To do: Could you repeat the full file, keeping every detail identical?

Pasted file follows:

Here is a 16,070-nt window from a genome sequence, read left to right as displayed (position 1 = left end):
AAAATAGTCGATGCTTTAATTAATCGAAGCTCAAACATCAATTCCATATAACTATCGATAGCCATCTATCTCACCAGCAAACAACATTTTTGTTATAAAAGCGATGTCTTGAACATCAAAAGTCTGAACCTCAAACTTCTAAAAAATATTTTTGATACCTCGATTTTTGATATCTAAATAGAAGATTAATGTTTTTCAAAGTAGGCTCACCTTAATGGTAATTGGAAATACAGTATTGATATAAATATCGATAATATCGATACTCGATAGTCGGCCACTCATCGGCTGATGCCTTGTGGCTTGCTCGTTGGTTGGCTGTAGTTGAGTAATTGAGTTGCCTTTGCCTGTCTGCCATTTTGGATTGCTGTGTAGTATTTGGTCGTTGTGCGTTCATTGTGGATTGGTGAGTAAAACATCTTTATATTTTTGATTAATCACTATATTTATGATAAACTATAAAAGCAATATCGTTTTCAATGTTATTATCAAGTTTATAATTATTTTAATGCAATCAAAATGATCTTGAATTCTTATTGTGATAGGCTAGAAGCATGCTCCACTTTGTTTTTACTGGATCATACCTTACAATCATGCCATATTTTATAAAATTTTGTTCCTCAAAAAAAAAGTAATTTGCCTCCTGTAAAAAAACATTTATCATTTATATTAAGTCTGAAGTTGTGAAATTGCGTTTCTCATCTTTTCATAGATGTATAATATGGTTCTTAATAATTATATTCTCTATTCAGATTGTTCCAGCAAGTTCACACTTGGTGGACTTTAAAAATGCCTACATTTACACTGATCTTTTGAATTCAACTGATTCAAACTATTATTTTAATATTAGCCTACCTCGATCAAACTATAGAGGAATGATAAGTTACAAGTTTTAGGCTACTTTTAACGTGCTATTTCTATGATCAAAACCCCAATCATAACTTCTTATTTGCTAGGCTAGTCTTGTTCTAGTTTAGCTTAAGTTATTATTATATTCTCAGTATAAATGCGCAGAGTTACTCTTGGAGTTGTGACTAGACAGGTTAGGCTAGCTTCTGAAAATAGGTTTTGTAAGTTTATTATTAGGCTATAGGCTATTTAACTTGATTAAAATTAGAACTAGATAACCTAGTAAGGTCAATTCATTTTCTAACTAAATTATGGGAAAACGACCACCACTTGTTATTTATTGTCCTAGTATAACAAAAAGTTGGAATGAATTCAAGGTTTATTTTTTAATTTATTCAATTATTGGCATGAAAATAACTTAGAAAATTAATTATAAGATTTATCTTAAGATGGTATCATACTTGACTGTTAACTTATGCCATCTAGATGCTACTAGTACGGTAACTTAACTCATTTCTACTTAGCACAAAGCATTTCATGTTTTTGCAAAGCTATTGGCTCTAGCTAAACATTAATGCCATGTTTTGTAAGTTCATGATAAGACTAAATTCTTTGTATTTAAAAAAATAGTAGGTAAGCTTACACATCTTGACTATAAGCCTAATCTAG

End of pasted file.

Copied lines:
Here is a 16,070-nt window from a genome sequence, read left to right as displayed (position 1 = left end):
AAAATAGTCGATGCTTTAATTAATCGAAGCTCAAACATCAATTCCATATAACTATCGATAGCCATCTATCTCACCAGCAAACAACATTTTTGTTATAAAAGCGATGTCTTGAACATCAAAAGTCTGAACCTCAAACTTCTAAAAAATATTTTTGATACCTCGATTTTTGATATCTAAATAGAAGATTAATGTTTTTCAAAGTAGGCTCACCTTAATGGTAATTGGAAATACAGTATTGATATAAATATCGATAATATCGATACTCGATAGTCGGCCACTCATCGGCTGATGCCTTGTGGCTTGCTCGTTGGTTGGCTGTAGTTGAGTAATTGAGTTGCCTTTGCCTGTCTGCCATTTTGGATTGCTGTGTAGTATTTGGTCGTTGTGCGTTCATTGTGGATTGGTGAGTAAAACATCTTTATATTTTTGATTAATCACTATATTTATGATAAACTATAAAAGCAATATCGTTTTCAATGTTATTATCAAGTTTATAATTATTTTAATGCAATCAAAATGATCTTGAATTCTTATTGTGATAGGCTAGAAGCATGCTCCACTTTGTTTTTACTGGATCATACCTTACAATCATGCCATATTTTATAAAATTTTGTTCCTCAAAAAAAAAGTAATTTGCCTCCTGTAAAAAAACATTTATCATTTATATTAAGTCTGAAGTTGTGAAATTGCGTTTCTCATCTTTTCATAGATGTATAATATGGTTCTTAATAATTATATTCTCTATTCAGATTGTTCCAGCAAGTTCACACTTGGTGGACTTTAAAAATGCCTACATTTACACTGATCTTTTGAATTCAACTGATTCAAACTATTATTTTAATATTAGCCTACCTCGATCAAACTATAGAGGAATGATAAGTTACAAGTTTTAGGCTACTTTTAACGTGCTATTTCTATGATCAAAACCCCAATCATAACTTCTTATTTGCTAGGCTAGTCTTGTTCTAGTTTAGCTTAAGTTATTATTATATTCTCAGTATAAATGCGCAGAGTTACTCTTGGAGTTGTGACTAGACAGGTTAGGCTAGCTTCTGAAAATAGGTTTTGTAAGTTTATTATTAGGCTATAGGCTATTTAACTTGATTAAAATTAGAACTAGATAACCTAGTAAGGTCAATTCATTTTCTAACTAAATTATGGGAAAACGACCACCACTTGTTATTTATTGTCCTAGTATAACAAAAAGTTGGAATGAATTCAAGGTTTATTTTTTAATTTATTCAATTATTGGCATGAAAATAACTTAGAAAATTAATTATAAGATTTATCTTAAGATGGTATCATACTTGACTGTTAACTTATGCCATCTAGATGCTACTAGTACGGTAACTTAACTCATTTCTACTTAGCACAAAGCATTTCATGTTTTTGCAAAGCTATTGGCTCTAGCTAAACATTAATGCCATGTTTTGTAAGTTCATGATAAGACTAAATTCTTTGTATTTAAAAAAATAGTAGGTAAGCTTACACATCTTGACTATAAGCCTAATCTAG